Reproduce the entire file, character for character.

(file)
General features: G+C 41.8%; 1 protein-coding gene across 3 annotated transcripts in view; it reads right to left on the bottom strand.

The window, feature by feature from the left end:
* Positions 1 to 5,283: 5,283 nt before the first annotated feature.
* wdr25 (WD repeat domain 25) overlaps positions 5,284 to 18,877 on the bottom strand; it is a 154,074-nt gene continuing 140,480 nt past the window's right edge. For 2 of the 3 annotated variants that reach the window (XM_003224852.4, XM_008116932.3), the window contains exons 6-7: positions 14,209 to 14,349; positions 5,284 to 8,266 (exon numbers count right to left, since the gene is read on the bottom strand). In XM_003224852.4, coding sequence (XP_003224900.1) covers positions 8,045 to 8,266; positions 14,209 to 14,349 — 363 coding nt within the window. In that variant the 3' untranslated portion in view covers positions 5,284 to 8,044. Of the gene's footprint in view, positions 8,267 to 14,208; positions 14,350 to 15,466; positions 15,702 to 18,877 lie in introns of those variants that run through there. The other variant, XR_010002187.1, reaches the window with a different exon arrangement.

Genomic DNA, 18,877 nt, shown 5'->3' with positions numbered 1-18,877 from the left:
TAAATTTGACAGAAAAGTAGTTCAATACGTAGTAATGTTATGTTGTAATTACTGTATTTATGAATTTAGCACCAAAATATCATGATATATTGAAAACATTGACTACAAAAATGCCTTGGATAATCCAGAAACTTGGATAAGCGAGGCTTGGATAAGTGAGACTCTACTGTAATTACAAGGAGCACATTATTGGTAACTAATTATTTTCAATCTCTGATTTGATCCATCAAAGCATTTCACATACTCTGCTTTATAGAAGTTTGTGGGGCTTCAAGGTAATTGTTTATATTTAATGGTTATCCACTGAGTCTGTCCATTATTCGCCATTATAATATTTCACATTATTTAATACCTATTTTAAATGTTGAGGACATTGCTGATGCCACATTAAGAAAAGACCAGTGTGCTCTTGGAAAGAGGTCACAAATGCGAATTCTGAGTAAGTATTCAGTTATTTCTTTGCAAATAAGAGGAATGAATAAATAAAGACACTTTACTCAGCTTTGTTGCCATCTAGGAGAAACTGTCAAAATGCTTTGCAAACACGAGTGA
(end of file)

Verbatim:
General features: G+C 41.8%; 1 protein-coding gene across 3 annotated transcripts in view; it reads right to left on the bottom strand.

The window, feature by feature from the left end:
* Positions 1 to 5,283: 5,283 nt before the first annotated feature.
* wdr25 (WD repeat domain 25) overlaps positions 5,284 to 18,877 on the bottom strand; it is a 154,074-nt gene continuing 140,480 nt past the window's right edge. For 2 of the 3 annotated variants that reach the window (XM_003224852.4, XM_008116932.3), the window contains exons 6-7: positions 14,209 to 14,349; positions 5,284 to 8,266 (exon numbers count right to left, since the gene is read on the bottom strand). In XM_003224852.4, coding sequence (XP_003224900.1) covers positions 8,045 to 8,266; positions 14,209 to 14,349 — 363 coding nt within the window. In that variant the 3' untranslated portion in view covers positions 5,284 to 8,044. Of the gene's footprint in view, positions 8,267 to 14,208; positions 14,350 to 15,466; positions 15,702 to 18,877 lie in introns of those variants that run through there. The other variant, XR_010002187.1, reaches the window with a different exon arrangement.

Genomic DNA, 18,877 nt, shown 5'->3' with positions numbered 1-18,877 from the left:
TAAATTTGACAGAAAAGTAGTTCAATACGTAGTAATGTTATGTTGTAATTACTGTATTTATGAATTTAGCACCAAAATATCATGATATATTGAAAACATTGACTACAAAAATGCCTTGGATAATCCAGAAACTTGGATAAGCGAGGCTTGGATAAGTGAGACTCTACTGTAATTACAAGGAGCACATTATTGGTAACTAATTATTTTCAATCTCTGATTTGATCCATCAAAGCATTTCACATACTCTGCTTTATAGAAGTTTGTGGGGCTTCAAGGTAATTGTTTATATTTAATGGTTATCCACTGAGTCTGTCCATTATTCGCCATTATAATATTTCACATTATTTAATACCTATTTTAAATGTTGAGGACATTGCTGATGCCACATTAAGAAAAGACCAGTGTGCTCTTGGAAAGAGGTCACAAATGCGAATTCTGAGTAAGTATTCAGTTATTTCTTTGCAAATAAGAGGAATGAATAAATAAAGACACTTTACTCAGCTTTGTTGCCATCTAGGAGAAACTGTCAAAATGCTTTGCAAACACGAGTGA